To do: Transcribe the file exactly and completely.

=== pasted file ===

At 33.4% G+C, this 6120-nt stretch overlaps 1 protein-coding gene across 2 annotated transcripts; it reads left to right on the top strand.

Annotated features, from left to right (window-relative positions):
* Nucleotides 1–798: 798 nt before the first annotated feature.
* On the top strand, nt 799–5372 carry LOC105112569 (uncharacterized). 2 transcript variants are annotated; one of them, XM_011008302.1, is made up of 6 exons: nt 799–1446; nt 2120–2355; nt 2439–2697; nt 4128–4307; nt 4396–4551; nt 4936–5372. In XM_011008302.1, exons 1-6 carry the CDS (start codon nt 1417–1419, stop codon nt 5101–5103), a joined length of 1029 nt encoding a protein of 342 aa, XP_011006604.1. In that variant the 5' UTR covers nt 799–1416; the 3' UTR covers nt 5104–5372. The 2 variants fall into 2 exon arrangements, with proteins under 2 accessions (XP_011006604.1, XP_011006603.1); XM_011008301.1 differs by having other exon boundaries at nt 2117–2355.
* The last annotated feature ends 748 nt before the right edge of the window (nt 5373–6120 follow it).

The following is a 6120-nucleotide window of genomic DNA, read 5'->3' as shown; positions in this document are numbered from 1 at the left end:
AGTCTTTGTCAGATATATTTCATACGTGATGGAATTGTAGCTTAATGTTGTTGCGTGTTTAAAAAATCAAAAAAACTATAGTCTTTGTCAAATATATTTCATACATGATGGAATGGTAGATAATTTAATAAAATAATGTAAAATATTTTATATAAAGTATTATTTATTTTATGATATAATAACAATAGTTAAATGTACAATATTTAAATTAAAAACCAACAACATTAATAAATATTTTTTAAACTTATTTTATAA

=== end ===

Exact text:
At 33.4% G+C, this 6120-nt stretch overlaps 1 protein-coding gene across 2 annotated transcripts; it reads left to right on the top strand.

Annotated features, from left to right (window-relative positions):
* Nucleotides 1–798: 798 nt before the first annotated feature.
* On the top strand, nt 799–5372 carry LOC105112569 (uncharacterized). 2 transcript variants are annotated; one of them, XM_011008302.1, is made up of 6 exons: nt 799–1446; nt 2120–2355; nt 2439–2697; nt 4128–4307; nt 4396–4551; nt 4936–5372. In XM_011008302.1, exons 1-6 carry the CDS (start codon nt 1417–1419, stop codon nt 5101–5103), a joined length of 1029 nt encoding a protein of 342 aa, XP_011006604.1. In that variant the 5' UTR covers nt 799–1416; the 3' UTR covers nt 5104–5372. The 2 variants fall into 2 exon arrangements, with proteins under 2 accessions (XP_011006604.1, XP_011006603.1); XM_011008301.1 differs by having other exon boundaries at nt 2117–2355.
* The last annotated feature ends 748 nt before the right edge of the window (nt 5373–6120 follow it).

The following is a 6120-nucleotide window of genomic DNA, read 5'->3' as shown; positions in this document are numbered from 1 at the left end:
AGTCTTTGTCAGATATATTTCATACGTGATGGAATTGTAGCTTAATGTTGTTGCGTGTTTAAAAAATCAAAAAAACTATAGTCTTTGTCAAATATATTTCATACATGATGGAATGGTAGATAATTTAATAAAATAATGTAAAATATTTTATATAAAGTATTATTTATTTTATGATATAATAACAATAGTTAAATGTACAATATTTAAATTAAAAACCAACAACATTAATAAATATTTTTTAAACTTATTTTATAA